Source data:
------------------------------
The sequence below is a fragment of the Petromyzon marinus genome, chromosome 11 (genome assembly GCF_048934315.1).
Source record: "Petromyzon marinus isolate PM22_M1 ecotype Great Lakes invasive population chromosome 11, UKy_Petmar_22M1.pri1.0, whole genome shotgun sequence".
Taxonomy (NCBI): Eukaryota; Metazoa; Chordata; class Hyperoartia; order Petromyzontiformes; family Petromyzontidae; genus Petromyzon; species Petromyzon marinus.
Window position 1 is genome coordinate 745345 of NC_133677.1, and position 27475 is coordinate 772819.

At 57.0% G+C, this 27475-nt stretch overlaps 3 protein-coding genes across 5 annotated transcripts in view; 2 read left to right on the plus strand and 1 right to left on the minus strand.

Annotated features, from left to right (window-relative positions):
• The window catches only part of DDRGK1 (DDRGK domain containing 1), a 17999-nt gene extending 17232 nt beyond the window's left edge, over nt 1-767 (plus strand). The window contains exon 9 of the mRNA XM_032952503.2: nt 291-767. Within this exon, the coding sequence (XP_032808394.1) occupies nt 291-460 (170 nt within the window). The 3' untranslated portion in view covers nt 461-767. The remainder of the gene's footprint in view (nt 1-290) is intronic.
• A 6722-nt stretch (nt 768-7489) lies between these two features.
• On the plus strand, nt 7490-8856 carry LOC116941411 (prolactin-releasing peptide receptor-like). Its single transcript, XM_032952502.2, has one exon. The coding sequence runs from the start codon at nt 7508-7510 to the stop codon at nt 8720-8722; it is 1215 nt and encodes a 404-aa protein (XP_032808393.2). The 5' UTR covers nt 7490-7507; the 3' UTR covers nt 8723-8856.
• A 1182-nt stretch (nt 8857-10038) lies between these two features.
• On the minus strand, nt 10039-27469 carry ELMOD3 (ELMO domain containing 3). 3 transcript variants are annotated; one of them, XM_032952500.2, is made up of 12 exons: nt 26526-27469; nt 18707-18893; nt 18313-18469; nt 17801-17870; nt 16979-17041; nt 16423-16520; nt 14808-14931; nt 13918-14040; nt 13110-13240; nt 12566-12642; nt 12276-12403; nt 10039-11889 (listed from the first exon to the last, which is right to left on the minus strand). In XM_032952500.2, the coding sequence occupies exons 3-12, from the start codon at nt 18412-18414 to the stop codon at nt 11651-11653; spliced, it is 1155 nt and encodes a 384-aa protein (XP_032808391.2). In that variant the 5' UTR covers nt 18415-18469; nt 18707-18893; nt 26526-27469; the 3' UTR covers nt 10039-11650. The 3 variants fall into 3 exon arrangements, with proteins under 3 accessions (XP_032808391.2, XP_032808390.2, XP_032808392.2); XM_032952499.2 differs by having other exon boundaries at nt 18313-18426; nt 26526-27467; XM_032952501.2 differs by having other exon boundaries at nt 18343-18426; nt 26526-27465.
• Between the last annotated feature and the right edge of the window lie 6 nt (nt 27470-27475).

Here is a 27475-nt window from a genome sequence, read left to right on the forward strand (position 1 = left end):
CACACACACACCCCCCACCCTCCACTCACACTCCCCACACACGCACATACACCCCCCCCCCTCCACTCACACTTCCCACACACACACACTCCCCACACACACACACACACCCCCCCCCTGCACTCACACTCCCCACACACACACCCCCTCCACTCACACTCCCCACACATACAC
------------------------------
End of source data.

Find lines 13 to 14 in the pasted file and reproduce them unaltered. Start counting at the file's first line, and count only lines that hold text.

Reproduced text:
Here is a 27475-nt window from a genome sequence, read left to right on the forward strand (position 1 = left end):
CACACACACACCCCCCACCCTCCACTCACACTCCCCACACACGCACATACACCCCCCCCCCTCCACTCACACTTCCCACACACACACACTCCCCACACACACACACACACCCCCCCCCTGCACTCACACTCCCCACACACACACCCCCTCCACTCACACTCCCCACACATACAC